This one seems obvious, but the ultimate kitchen should have a cutting board or three. Traditionally cutting boards were big blocks of wood, however these days there are many different kinds of materials, each with their own benefits and drawbacks. For example, glass is very durable and easy to clean, however they are terrible for your sharp knife edges. Wooden boards, on the other hand, are terrific for knife edges, but not so easy to clean.
At my house, we have several plastic boards, and a large wooden one. The plastic boards are used for meats and fish and the wooden one for vegetables and pastry (it's pretty large and fits over one half of the sink, creating more work space - which is great in my tiny house).
The right kind of cutting board will depend on your needs and personal taste. Pay attention to the size of it vs. your countertops, and the weight. A good board should be heavy, so it does not slip, but if it's too heavy to move and won't fit in your sink, it won't do you much good.
No matter what you end up deciding on, here are a few rules that you need to follow:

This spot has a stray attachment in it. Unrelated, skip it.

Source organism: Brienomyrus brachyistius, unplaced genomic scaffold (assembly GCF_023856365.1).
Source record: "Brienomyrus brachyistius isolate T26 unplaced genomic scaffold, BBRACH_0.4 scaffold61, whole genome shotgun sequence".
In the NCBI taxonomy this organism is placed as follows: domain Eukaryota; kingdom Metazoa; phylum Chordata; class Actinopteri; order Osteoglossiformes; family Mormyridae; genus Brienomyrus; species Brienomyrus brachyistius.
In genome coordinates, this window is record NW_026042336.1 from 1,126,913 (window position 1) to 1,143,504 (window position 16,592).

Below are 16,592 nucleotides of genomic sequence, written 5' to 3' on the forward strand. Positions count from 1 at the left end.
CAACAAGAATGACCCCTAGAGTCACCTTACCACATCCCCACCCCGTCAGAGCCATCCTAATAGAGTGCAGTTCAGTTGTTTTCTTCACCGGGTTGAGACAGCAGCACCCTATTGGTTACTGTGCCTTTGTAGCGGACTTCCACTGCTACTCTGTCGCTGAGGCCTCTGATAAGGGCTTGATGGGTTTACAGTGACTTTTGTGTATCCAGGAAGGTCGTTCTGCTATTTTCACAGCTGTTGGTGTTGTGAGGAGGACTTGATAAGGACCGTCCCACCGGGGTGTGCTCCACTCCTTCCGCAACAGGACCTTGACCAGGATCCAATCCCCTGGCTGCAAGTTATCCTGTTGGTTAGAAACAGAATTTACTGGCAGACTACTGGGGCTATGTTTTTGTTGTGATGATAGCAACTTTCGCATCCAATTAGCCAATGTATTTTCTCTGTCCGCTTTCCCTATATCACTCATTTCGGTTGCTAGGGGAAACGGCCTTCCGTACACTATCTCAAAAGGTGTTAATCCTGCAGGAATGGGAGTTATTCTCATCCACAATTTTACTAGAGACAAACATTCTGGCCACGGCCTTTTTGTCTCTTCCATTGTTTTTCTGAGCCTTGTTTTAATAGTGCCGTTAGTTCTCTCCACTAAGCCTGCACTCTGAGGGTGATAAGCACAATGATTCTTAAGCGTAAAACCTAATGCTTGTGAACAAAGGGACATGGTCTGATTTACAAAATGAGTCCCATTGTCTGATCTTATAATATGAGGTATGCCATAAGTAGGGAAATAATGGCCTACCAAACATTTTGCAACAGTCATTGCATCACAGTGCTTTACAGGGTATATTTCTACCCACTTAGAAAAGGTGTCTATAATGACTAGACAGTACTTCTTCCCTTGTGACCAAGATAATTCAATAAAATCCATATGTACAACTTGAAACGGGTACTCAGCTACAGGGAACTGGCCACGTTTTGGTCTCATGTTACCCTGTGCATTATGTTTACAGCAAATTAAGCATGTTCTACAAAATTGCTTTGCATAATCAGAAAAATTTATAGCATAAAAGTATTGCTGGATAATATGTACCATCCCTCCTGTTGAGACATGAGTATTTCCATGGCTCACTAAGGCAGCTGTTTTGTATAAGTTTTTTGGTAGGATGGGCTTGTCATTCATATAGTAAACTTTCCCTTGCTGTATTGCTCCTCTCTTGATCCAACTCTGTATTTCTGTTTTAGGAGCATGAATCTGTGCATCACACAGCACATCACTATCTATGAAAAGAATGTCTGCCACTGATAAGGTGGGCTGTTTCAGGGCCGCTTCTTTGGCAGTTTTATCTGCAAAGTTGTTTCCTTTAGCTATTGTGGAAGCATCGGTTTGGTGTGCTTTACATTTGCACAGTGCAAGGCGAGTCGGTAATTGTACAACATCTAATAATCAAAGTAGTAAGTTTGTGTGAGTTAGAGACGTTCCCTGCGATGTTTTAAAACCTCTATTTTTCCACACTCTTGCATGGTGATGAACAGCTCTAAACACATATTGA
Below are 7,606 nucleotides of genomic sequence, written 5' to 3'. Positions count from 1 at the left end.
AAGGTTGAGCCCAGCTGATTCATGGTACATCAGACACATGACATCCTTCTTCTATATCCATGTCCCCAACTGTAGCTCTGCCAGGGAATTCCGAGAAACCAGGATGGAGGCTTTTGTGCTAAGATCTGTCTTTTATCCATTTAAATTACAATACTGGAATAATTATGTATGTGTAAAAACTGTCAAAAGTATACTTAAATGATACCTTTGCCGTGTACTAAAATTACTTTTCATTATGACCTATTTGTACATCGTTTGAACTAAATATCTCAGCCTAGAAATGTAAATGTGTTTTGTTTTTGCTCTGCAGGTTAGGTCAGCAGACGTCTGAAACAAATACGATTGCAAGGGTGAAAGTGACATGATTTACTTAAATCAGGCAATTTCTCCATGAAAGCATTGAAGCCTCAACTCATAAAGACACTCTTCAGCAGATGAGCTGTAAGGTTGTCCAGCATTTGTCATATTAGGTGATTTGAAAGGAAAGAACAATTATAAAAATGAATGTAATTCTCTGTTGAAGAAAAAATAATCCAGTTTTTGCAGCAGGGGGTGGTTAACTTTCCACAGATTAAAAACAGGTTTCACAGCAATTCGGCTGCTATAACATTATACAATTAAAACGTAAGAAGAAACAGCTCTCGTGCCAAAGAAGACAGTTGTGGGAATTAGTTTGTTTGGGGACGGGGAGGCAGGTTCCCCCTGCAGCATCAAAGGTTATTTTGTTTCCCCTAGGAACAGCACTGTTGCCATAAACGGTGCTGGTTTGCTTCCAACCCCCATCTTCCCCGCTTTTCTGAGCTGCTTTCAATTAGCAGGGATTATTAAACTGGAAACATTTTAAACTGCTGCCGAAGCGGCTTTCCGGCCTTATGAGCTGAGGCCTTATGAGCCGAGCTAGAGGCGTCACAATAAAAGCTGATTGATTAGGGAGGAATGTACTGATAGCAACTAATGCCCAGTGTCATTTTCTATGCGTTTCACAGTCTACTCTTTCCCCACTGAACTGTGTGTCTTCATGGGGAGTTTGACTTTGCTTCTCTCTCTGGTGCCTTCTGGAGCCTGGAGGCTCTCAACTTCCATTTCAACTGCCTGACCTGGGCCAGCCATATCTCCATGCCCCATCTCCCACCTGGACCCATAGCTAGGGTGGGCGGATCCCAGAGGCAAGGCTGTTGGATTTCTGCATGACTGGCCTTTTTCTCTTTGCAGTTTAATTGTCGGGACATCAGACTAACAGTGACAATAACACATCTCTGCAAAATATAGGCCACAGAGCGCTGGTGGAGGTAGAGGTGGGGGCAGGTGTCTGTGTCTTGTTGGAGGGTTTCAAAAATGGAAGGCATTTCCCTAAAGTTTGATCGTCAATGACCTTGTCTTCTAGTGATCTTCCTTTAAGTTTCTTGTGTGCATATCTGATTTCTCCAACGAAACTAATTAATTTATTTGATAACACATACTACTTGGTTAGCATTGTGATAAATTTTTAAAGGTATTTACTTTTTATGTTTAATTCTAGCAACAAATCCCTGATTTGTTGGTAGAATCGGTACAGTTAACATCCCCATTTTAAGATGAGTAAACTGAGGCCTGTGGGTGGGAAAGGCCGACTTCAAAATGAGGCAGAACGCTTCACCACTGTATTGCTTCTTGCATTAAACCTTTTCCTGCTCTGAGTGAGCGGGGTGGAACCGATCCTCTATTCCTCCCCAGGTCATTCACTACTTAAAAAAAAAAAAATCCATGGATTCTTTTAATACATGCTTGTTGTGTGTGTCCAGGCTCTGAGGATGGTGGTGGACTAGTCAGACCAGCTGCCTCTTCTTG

- All boards need to be washed in hot soapy water immediately after use.
- If your board has many small cracks and cuts, it's time to say farewell. Those grooves are a terrific hiding place for bacteria and raw food. Wooden boards can be resurfaced, but you will need to coat them with a "food safe" finish.
- Don't put a wooden board into the dishwasher. It will dry it out and ruin the lifespan.
- Always cut raw meats (including poultry and fish) on a board that is easy to properly sanitize.
- Be sure your boards are completely dry before putting them away for the night.
- Wooden boards should be seasoned and oiled with food grade oil. This should be done before using and then again on a monthly basis, or as needed.
And, I'm not sure about the durability of these particular bamboo boards($24.95 - $25.95), but, to be honest, I really like the way they look.